# Changeset 4555

Ignore:
Timestamp:
May 14, 2015, 7:26:46 PM (4 years ago)
Message:

Initial revision of UTF-8 matching

Location:
docs/Working/icGrep
Files:
3 edited

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Unmodified
 r4553 practical with ASCII, it is less so with Unicode.   In the Unicode 7.0 database, there are 1490 characters categorized as upper case and 1841 categorized as lower case. Rather than explicit listing of all characters of interest, then, it is more Rather than explicitly listing the individual characters, then, it is more practical to use named character classes, such as \verb:Lu: for upper case letters and \verb:Ll: for lower case letters.   Using these names, our search might be rewritten position corresponding to one code-unit position within input character stream. Each bit stream may be considered an $L$-bit integer, where $L$ is the length of the input stream. {\em Character class streams}, such as {\tt [d]} for the stream that marks the position of d'' characters and {\tt [a-z]} for the stream of lower case ASCII alphabetics are first computed in a fully data-parallel manner. Then the matching process proper begins taking advantage of bitwise logic and shifting operations as well as an operation for finding all matches to a character class repetition known as MatchStar.  At each step of the process a {\em marker} bit stream identifies the full set of positions within the input data stream that match the regular expression to this point. of the input stream.  Matching is performed using bitwise logic and addition on these long integers. Consider the following simplified definition of regular expressions Consider the following simplified definition of regular expressions. A regular expression may be a character class $C$ or formed by composition.  If $R$ and $S$ are regular expressions, then the concatenation $RS$ is the regular one string from $R$ and one string from $S$, $R|S$ is the alternation standing for the union of the sets of strings from $R$ and $S$, and $R*$ is the Kleene-star closure consists of the set of strings $R*$ is the Kleene-star closure denoting the set of strings formed from 0 or more occurrences of strings from $R$. Bitwise data parallel search for substring occurrences matching a regular expression $R$ proceeds as follows.  We start with a marker stream $m_0$ consisting of all ones, i.e., $m_0 = 2^{L} - 1$. Matches are then computed according to the following equations. {\em Character class streams}, such as CharClass({\tt [d]}) for the stream that marks the position of d'' characters and CharClass({\tt [a-z]}) for the stream of lower case ASCII alphabetics are first computed in a fully data-parallel manner. Then the search process proceeds by computing {\em marker streams} that mark the positions of matches so far.  Each bit in a marker stream indicates that all characters prior to the given position have been matched so far. The initial marker stream $m_0$ consists of all ones, i.e., $m_0 = 2^{L} - 1$, indicating that all positions are in play. Matching then proceeds in accord with the  following equations. \begin{eqnarray*} \mbox{\rm Match}(m, C) & = &  \mbox{\rm Advance}(\mbox{\rm CharClass}(C) \wedge m) \\ \mbox{\rm Match}(m, R*) & = &  m \vee \mbox{\rm Match}(\mbox{\rm Match}(m, R) \wedge (\neg m), R*) \end{eqnarray*} Here, Advance is an operation that advances all markers by a single position. $\mbox{\rm Advance}(m) = m+m$ MatchStar finds all matches of character class repetitions using in a surprisingly simple manner \cite{cameron2014bitwise}. $\text{MatchStar}(M, C) = (((M \wedge C) + C) \oplus C) \vee M$ Interestingly, the MatchStar operation also has application to the parallelized long-stream addition itself \cite{cameron2014bitwise}, as well as the bit-parallel edit distance algorithm of Myers\cite{myers1999fast}. For repetitions of other regular expressions, the final recursive equation accounts for the repeated extension of current matches; this equation is applied until no new match positions result. \begin{figure} at which the entire regular expression is matched. The MatchStar operation turns out to be surprisingly simple \cite{cameron2014bitwise}. $\text{MatchStar}(M, C) = (((M \wedge C) + C) \oplus C) \vee M$ A single bit stream addition operation suffices to find all reachable positions from marker stream $M$ through character class stream $C$. Interestingly, the MatchStar operation also has application to the parallelized long-stream addition itself \cite{cameron2014bitwise}, as well as the bit-parallel edit distance algorithm of Myers\cite{myers1999fast}. The Parabix toolchain \cite{lin2012parabix} provides a set of compilers and run-time libraries that target the SIMD instructions of commodity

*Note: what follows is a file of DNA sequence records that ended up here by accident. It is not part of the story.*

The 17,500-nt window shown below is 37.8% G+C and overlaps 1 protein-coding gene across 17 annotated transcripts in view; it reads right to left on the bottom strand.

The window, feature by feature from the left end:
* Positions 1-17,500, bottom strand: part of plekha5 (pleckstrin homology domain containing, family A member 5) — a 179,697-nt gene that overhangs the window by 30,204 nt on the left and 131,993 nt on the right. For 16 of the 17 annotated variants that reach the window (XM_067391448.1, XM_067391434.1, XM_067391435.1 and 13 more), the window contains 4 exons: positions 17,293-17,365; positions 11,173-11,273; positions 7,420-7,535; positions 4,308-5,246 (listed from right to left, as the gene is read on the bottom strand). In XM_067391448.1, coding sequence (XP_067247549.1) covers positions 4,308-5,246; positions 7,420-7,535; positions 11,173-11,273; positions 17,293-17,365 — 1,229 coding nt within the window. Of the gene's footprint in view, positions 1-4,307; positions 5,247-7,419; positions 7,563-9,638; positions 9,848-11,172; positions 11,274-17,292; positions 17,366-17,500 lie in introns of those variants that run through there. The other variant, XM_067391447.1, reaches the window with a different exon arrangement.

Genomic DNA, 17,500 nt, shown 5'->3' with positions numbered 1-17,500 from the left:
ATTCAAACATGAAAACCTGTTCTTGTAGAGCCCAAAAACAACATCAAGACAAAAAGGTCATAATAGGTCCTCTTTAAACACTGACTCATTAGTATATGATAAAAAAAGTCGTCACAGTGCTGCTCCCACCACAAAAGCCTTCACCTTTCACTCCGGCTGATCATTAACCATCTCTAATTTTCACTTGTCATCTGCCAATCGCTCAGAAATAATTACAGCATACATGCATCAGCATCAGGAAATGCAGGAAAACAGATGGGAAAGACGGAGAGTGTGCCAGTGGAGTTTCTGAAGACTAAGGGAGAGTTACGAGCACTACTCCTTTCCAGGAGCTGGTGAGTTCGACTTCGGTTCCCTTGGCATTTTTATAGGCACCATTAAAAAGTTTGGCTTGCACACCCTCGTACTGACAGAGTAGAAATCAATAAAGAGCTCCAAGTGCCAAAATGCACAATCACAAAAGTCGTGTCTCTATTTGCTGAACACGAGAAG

r4507 } \paragraph{Unicode Advance.}  As illustrated in Section \ref{sec:background},  a bitwise shift (Advance) operation is frequently used in shifting a marker stream from positions matched by one regular expression element to the next. However, characters are represented by variable-length byte sequences in UTF-8, so that a simple shift operation is inadequate to implement the operation of advancing bit stream positions from one Unicode character to the next. \paragraph{UTF-8 Byte Classification and Validation.} In UTF-8, bytes are classified as individual ASCII bytes, or as prefixes of two-, three-, or four-byte sequences, or as suffix bytes. In addition, we say that the {\em scope} bytes of a prefix are the immediately following byte positions at which a suffix byte is expected. Two helper streams are also useful. The Initial stream marks ASCII bytes and prefixes of multibyte sequences, while the NonFinal stream marks any position that is not the final position of a Unicode character. \begin{eqnarray*} \mbox{\rm ASCII} & = & \mbox{\rm CharClass}(\verb:[\x00-\x7F]:) \\ \mbox{\rm Prefix2} & = & \mbox{\rm CharClass}(\verb:[\xC2-\xDF]:) \\ \mbox{\rm Prefix3} & = & \mbox{\rm CharClass}(\verb:[\xE0-\xEF]:) \\ \mbox{\rm Prefix4} & = & \mbox{\rm CharClass}(\verb:[\xF0-\xF4]:) \\ \mbox{\rm Suffix} & = & \mbox{\rm CharClass}(\verb:[\x80-\xBF]:) \\ \mbox{\rm Scope2} & = & \mbox{\rm Advance}(\mbox{Prefix2} \vee \mbox{Prefix3} \vee \mbox{Prefix4}) \\ \mbox{\rm Scope3} & = & \mbox{\rm Advance}(\mbox{\rm Advance}(\mbox{Prefix3} \vee \mbox{Prefix4})) \\ \mbox{\rm Scope4} & = & \mbox{\rm Advance}(\mbox{\rm Advance}(\mbox{\rm Advance}(\mbox{Prefix4}))) \\ \mbox{\rm Initial} & = & \mbox{\rm ASCII} \vee \mbox{Prefix2} \vee \mbox{Prefix3} \vee \mbox{Prefix4} \\ \mbox{\rm NonFinal} & = & \mbox{\rm Prefix} \vee \mbox{\rm Advance}(\mbox{Prefix3} \vee \mbox{Prefix4}) \vee \mbox{\rm Advance}(\mbox{\rm Advance}(\mbox{Prefix4})) \end{eqnarray*} To address the requirements of Unicode advance, we use \paragraph{Unicode Character Classes.}  Whereas ASCII character classes can be determined by simple bitwise logic at a single code unit position, the UnicodeClass stream for a given class involves logic for up to four positions. By convention, we define UnicodeClass($U$) for a given Unicode character class $U$ to be the stream marking the {\em final} position of Unicode character classes. Using these definitions, it is then possible to extend the matching equations to operate with Unicode character classes as follows. \begin{eqnarray*} \mbox{\rm Match}(m, U) & = &  \mbox{\rm Advance}(\mbox{\rm ScanThru}(m, \mbox{\rm NonFinal}) \wedge \mbox{\rm UnicodeClass}(U)) \\ \mbox{\rm Match}(m, U*) & = &  \mbox{\rm MatchStar}(m, \mbox{\rm UnicodeClass}(U) \vee \mbox{\rm NonFinal}) \wedge \mbox{\rm Initial}\\ \end{eqnarray*} Here, we use the ScanThru~\cite{cameron2011parallel} operation to move a set of markers each through the nonfinal bytes of UTF-8 sequences to the final byte position. ${\mbox ScanThru}(m, c) = (m + c) \wedge \neg c$ Figure~\ref{fig:multibytesequence} shows this technique in operation in the case of advancing through byte